US: Richmond Fed Manufacturing Index

Tue Apr 26 09:00:00 CDT 2016

Consensus Consensus Range Actual Previous
Level 12 10 to 14 14 22

Advance indications are mixed for the April manufacturing sector but the Richmond Fed is pointing to strength. Richmond's index did slow to 14 in April but follows an outsized 22 in March when the index posted its biggest one-month jump ever in the 23-year history of the report. New orders are very strong, at 18 but again down from 24 in March. And backlog orders are exceptionally strong, at 11 for a 10 point gain from March. Employment is solid and price data are showing some life, at least for inputs. The factory sector in March was mixed, evidenced by today's durable goods report. But the outlook for April is still open with this report and Empire State showing strength but not the Dallas Fed nor the national PMI flash. Still, strength tied to the lower dollar and to higher energy prices are very likely to give an increasing boost to the sector.

Market Consensus Before Announcement
The Richmond Fed's manufacturing index, which like other regional Fed surveys, had been in a long run of deep contraction, that is until March when it bolted to plus 22 from February's minus 4 for the greatest month-to-month surge in the report's 23-year history. New orders, perhaps getting a boost from exports and energy demand, surged in March which is a strongly positive signal for future activity. Econoday's consensus is calling for a plus 12 reading for April, down 10 points from March but still very solid.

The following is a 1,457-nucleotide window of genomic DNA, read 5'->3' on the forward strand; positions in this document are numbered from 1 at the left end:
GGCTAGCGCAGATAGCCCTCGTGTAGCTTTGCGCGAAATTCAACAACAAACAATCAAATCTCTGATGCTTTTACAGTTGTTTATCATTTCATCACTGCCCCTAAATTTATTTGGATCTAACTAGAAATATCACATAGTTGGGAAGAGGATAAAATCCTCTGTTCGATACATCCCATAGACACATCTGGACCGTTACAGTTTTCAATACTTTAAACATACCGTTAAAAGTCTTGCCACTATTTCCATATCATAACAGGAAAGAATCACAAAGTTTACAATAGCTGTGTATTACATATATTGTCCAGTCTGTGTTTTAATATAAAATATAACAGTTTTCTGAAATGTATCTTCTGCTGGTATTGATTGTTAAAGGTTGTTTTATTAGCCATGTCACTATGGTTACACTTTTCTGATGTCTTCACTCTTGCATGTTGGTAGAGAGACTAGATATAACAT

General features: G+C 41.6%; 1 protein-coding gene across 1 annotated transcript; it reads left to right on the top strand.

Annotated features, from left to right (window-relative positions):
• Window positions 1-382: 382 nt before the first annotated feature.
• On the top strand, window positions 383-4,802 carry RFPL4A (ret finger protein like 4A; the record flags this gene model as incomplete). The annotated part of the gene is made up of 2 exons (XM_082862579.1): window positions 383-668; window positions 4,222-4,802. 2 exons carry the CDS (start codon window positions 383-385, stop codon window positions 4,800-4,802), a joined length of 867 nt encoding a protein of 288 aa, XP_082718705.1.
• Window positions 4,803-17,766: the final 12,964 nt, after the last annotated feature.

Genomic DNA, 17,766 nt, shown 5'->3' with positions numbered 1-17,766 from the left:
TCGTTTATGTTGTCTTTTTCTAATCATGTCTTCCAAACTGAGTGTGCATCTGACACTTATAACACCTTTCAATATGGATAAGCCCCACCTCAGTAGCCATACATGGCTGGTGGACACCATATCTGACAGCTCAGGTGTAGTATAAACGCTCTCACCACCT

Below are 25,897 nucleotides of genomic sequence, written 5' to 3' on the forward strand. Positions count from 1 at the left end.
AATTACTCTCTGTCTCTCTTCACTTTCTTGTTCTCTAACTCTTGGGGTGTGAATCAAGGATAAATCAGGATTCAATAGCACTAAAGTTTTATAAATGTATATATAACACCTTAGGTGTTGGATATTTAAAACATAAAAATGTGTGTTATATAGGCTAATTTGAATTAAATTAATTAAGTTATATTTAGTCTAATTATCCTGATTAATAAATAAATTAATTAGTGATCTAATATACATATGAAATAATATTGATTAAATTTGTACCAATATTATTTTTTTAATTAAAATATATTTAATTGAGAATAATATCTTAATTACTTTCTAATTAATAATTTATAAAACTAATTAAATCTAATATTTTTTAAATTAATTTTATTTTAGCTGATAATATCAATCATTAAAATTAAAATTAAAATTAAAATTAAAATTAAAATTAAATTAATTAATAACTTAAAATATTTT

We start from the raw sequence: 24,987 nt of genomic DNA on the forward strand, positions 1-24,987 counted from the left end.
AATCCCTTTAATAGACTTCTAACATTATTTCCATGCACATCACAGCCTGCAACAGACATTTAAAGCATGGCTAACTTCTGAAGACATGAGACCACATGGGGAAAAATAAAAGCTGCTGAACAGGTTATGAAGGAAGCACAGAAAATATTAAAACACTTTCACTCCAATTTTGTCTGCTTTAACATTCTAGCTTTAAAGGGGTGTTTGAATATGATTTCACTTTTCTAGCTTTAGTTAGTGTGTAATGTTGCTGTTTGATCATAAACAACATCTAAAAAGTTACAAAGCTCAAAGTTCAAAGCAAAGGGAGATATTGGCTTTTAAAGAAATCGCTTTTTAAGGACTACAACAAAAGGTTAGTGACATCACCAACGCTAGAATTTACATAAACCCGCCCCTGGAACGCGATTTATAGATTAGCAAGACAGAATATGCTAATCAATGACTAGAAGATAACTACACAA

This survey provides a comprehensive set of indicators of business conditions within the fifth region's manufacturing sector. The survey provides participants' knowledge of recent changes in manufacturing activity as well as insights into expected developments in six months. The data are released the fourth Tuesday of each month. The headline index is the composite for current month activity. It is a weighted average of the shipments (33%), new orders (40%) and employment (27%) indexes. (Federal Reserve Bank of Richmond)

Investors need to monitor the economy closely because it usually dictates how various types of investments will perform. By tracking economic data such as the regional Fed surveys, investors will know what the economic backdrop is for the various markets. The stock market likes to see healthy economic growth because that translates to higher corporate profits. The bond market prefers more moderate growth so that it won't lead to inflation. These surveys give a detailed look at the manufacturing sector, how busy it is and where things are headed. Since manufacturing is a major sector of the economy, this report has a big influence on market behavior.